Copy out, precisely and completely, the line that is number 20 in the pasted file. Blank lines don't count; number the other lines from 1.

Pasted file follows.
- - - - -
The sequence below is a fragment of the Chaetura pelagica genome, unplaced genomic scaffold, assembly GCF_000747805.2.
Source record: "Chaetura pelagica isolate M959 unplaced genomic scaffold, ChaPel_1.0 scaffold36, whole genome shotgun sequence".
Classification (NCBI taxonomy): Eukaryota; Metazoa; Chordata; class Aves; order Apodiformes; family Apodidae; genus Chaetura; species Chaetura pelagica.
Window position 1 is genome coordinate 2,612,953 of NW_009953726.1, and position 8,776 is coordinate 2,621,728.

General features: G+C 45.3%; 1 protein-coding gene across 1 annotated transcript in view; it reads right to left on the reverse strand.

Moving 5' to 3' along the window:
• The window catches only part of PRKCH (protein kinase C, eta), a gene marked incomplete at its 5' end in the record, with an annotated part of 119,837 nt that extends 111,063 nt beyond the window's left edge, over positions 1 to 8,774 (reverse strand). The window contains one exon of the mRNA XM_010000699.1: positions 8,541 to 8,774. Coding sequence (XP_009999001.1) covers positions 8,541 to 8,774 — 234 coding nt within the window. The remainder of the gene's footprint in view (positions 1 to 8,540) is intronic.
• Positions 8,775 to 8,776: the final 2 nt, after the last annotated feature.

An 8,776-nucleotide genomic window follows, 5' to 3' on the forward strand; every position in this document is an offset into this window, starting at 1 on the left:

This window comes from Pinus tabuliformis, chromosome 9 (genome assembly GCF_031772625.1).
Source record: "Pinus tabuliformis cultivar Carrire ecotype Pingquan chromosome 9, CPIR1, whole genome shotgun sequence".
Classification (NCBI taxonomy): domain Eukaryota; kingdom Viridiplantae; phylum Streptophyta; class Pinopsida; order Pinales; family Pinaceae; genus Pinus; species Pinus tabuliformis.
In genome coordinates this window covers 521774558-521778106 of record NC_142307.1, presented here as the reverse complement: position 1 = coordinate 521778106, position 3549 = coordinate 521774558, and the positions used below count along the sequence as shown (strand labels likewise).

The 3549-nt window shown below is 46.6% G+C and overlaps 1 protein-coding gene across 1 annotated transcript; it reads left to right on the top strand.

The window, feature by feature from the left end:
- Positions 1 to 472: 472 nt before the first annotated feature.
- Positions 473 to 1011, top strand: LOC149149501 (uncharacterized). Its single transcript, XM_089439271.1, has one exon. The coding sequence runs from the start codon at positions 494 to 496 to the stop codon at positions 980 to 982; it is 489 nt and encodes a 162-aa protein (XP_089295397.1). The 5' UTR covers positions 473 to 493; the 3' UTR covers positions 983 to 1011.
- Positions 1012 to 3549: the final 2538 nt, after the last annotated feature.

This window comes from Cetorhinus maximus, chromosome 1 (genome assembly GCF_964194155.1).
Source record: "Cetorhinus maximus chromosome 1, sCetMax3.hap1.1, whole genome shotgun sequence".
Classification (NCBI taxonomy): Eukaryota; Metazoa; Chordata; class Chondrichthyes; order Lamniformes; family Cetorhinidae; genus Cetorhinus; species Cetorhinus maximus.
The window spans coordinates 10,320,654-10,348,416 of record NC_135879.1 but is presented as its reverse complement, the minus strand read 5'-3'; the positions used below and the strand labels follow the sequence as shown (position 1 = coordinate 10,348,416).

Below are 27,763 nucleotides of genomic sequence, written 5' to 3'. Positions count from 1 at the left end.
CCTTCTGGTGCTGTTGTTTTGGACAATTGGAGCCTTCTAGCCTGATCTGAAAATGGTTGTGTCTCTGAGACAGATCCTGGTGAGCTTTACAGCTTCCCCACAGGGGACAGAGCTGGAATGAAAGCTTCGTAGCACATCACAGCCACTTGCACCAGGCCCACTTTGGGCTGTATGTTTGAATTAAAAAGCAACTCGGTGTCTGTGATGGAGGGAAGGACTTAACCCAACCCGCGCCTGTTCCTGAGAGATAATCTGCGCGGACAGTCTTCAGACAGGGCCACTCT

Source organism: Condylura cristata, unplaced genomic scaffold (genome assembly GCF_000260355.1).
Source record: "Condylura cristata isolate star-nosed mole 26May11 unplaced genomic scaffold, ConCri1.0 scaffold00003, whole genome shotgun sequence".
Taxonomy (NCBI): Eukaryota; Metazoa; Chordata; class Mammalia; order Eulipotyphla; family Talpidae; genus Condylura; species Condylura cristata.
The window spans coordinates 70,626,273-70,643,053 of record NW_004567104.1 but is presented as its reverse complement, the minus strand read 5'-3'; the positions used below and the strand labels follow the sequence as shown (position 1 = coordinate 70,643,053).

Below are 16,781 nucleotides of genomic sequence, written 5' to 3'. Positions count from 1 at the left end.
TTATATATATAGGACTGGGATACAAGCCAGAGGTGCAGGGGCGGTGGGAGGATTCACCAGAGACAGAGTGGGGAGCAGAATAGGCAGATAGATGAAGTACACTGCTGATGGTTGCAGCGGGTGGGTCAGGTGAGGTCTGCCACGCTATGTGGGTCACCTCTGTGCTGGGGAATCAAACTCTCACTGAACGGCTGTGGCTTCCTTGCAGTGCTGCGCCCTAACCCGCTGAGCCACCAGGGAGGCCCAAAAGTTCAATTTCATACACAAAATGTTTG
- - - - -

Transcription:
Source record: "Cetorhinus maximus chromosome 1, sCetMax3.hap1.1, whole genome shotgun sequence".